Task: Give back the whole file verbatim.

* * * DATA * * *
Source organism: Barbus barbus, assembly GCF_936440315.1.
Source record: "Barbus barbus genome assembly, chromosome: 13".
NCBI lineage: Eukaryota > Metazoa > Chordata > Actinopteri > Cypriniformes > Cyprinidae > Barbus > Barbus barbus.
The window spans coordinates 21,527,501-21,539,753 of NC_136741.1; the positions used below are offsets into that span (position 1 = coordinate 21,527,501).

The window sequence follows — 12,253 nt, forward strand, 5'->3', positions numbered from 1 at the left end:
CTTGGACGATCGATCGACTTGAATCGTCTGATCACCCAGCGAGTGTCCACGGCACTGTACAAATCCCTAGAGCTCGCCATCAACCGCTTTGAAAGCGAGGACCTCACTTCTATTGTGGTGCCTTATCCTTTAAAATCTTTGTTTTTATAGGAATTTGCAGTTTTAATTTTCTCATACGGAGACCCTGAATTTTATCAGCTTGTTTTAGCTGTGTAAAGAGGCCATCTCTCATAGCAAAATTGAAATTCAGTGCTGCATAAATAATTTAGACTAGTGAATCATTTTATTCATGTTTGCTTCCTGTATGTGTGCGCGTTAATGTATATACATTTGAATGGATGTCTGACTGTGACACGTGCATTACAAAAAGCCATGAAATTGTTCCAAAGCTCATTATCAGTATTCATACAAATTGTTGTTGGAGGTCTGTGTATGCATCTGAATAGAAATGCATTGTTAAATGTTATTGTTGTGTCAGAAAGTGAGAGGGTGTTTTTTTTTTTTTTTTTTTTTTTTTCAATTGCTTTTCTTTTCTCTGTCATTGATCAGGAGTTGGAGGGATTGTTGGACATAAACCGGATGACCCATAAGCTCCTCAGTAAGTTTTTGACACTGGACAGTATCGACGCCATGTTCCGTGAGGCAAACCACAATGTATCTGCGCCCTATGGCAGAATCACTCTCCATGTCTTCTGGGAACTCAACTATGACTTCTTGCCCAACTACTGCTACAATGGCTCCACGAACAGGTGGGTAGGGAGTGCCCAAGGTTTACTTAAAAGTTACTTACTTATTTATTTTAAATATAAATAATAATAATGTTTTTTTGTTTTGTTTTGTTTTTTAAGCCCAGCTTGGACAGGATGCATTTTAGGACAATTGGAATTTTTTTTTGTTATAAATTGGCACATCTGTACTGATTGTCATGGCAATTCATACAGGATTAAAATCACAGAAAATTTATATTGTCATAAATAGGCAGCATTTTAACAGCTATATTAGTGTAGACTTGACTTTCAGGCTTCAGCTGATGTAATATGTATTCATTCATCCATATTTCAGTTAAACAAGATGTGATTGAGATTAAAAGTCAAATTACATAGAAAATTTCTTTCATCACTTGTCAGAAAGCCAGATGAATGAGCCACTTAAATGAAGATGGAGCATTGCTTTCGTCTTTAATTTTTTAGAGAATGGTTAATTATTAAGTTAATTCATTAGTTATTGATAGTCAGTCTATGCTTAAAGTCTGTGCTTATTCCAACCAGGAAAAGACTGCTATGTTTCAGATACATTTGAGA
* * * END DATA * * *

Source organism: Barbus barbus, assembly GCF_936440315.1.
Source record: "Barbus barbus genome assembly, chromosome: 13".
NCBI lineage: Eukaryota > Metazoa > Chordata > Actinopteri > Cypriniformes > Cyprinidae > Barbus > Barbus barbus.
The window spans coordinates 21,527,501-21,539,753 of NC_136741.1; the positions used below are offsets into that span (position 1 = coordinate 21,527,501).

The window sequence follows — 12,253 nt, forward strand, 5'->3', positions numbered from 1 at the left end:
CTTGGACGATCGATCGACTTGAATCGTCTGATCACCCAGCGAGTGTCCACGGCACTGTACAAATCCCTAGAGCTCGCCATCAACCGCTTTGAAAGCGAGGACCTCACTTCTATTGTGGTGCCTTATCCTTTAAAATCTTTGTTTTTATAGGAATTTGCAGTTTTAATTTTCTCATACGGAGACCCTGAATTTTATCAGCTTGTTTTAGCTGTGTAAAGAGGCCATCTCTCATAGCAAAATTGAAATTCAGTGCTGCATAAATAATTTAGACTAGTGAATCATTTTATTCATGTTTGCTTCCTGTATGTGTGCGCGTTAATGTATATACATTTGAATGGATGTCTGACTGTGACACGTGCATTACAAAAAGCCATGAAATTGTTCCAAAGCTCATTATCAGTATTCATACAAATTGTTGTTGGAGGTCTGTGTATGCATCTGAATAGAAATGCATTGTTAAATGTTATTGTTGTGTCAGAAAGTGAGAGGGTGTTTTTTTTTTTTTTTTTTTTTTTTTCAATTGCTTTTCTTTTCTCTGTCATTGATCAGGAGTTGGAGGGATTGTTGGACATAAACCGGATGACCCATAAGCTCCTCAGTAAGTTTTTGACACTGGACAGTATCGACGCCATGTTCCGTGAGGCAAACCACAATGTATCTGCGCCCTATGGCAGAATCACTCTCCATGTCTTCTGGGAACTCAACTATGACTTCTTGCCCAACTACTGCTACAATGGCTCCACGAACAGGTGGGTAGGGAGTGCCCAAGGTTTACTTAAAAGTTACTTACTTATTTATTTTAAATATAAATAATAATAATGTTTTTTTGTTTTGTTTTGTTTTTTAAGCCCAGCTTGGACAGGATGCATTTTAGGACAATTGGAATTTTTTTTTGTTATAAATTGGCACATCTGTACTGATTGTCATGGCAATTCATACAGGATTAAAATCACAGAAAATTTATATTGTCATAAATAGGCAGCATTTTAACAGCTATATTAGTGTAGACTTGACTTTCAGGCTTCAGCTGATGTAATATGTATTCATTCATCCATATTTCAGTTAAACAAGATGTGATTGAGATTAAAAGTCAAATTACATAGAAAATTTCTTTCATCACTTGTCAGAAAGCCAGATGAATGAGCCACTTAAATGAAGATGGAGCATTGCTTTCGTCTTTAATTTTTTAGAGAATGGTTAATTATTAAGTTAATTCATTAGTTATTGATAGTCAGTCTATGCTTAAAGTCTGTGCTTATTCCAACCAGGAAAAGACTGCTATGTTTCAGATACATTTGAGA